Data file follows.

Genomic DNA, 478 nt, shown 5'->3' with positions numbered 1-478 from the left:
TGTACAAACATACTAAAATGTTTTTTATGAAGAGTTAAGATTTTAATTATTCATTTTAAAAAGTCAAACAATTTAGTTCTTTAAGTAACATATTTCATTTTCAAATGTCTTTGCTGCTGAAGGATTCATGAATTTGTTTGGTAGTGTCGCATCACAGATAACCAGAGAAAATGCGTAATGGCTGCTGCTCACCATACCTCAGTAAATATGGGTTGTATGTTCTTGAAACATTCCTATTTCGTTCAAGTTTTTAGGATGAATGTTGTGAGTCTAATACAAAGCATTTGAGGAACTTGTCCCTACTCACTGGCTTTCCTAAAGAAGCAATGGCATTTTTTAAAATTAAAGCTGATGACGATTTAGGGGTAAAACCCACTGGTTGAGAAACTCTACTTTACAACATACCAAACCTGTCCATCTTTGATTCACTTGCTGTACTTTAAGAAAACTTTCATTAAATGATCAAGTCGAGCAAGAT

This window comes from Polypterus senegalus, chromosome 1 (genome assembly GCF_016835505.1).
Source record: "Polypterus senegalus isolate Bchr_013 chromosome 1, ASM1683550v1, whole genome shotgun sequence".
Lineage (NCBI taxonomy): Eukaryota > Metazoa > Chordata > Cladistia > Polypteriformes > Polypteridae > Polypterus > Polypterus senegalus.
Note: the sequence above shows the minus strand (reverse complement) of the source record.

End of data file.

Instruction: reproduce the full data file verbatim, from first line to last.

Genomic DNA, 478 nt, shown 5'->3' with positions numbered 1-478 from the left:
TGTACAAACATACTAAAATGTTTTTTATGAAGAGTTAAGATTTTAATTATTCATTTTAAAAAGTCAAACAATTTAGTTCTTTAAGTAACATATTTCATTTTCAAATGTCTTTGCTGCTGAAGGATTCATGAATTTGTTTGGTAGTGTCGCATCACAGATAACCAGAGAAAATGCGTAATGGCTGCTGCTCACCATACCTCAGTAAATATGGGTTGTATGTTCTTGAAACATTCCTATTTCGTTCAAGTTTTTAGGATGAATGTTGTGAGTCTAATACAAAGCATTTGAGGAACTTGTCCCTACTCACTGGCTTTCCTAAAGAAGCAATGGCATTTTTTAAAATTAAAGCTGATGACGATTTAGGGGTAAAACCCACTGGTTGAGAAACTCTACTTTACAACATACCAAACCTGTCCATCTTTGATTCACTTGCTGTACTTTAAGAAAACTTTCATTAAATGATCAAGTCGAGCAAGAT

This window comes from Polypterus senegalus, chromosome 1 (genome assembly GCF_016835505.1).
Source record: "Polypterus senegalus isolate Bchr_013 chromosome 1, ASM1683550v1, whole genome shotgun sequence".
Lineage (NCBI taxonomy): Eukaryota > Metazoa > Chordata > Cladistia > Polypteriformes > Polypteridae > Polypterus > Polypterus senegalus.
Note: the sequence above shows the minus strand (reverse complement) of the source record.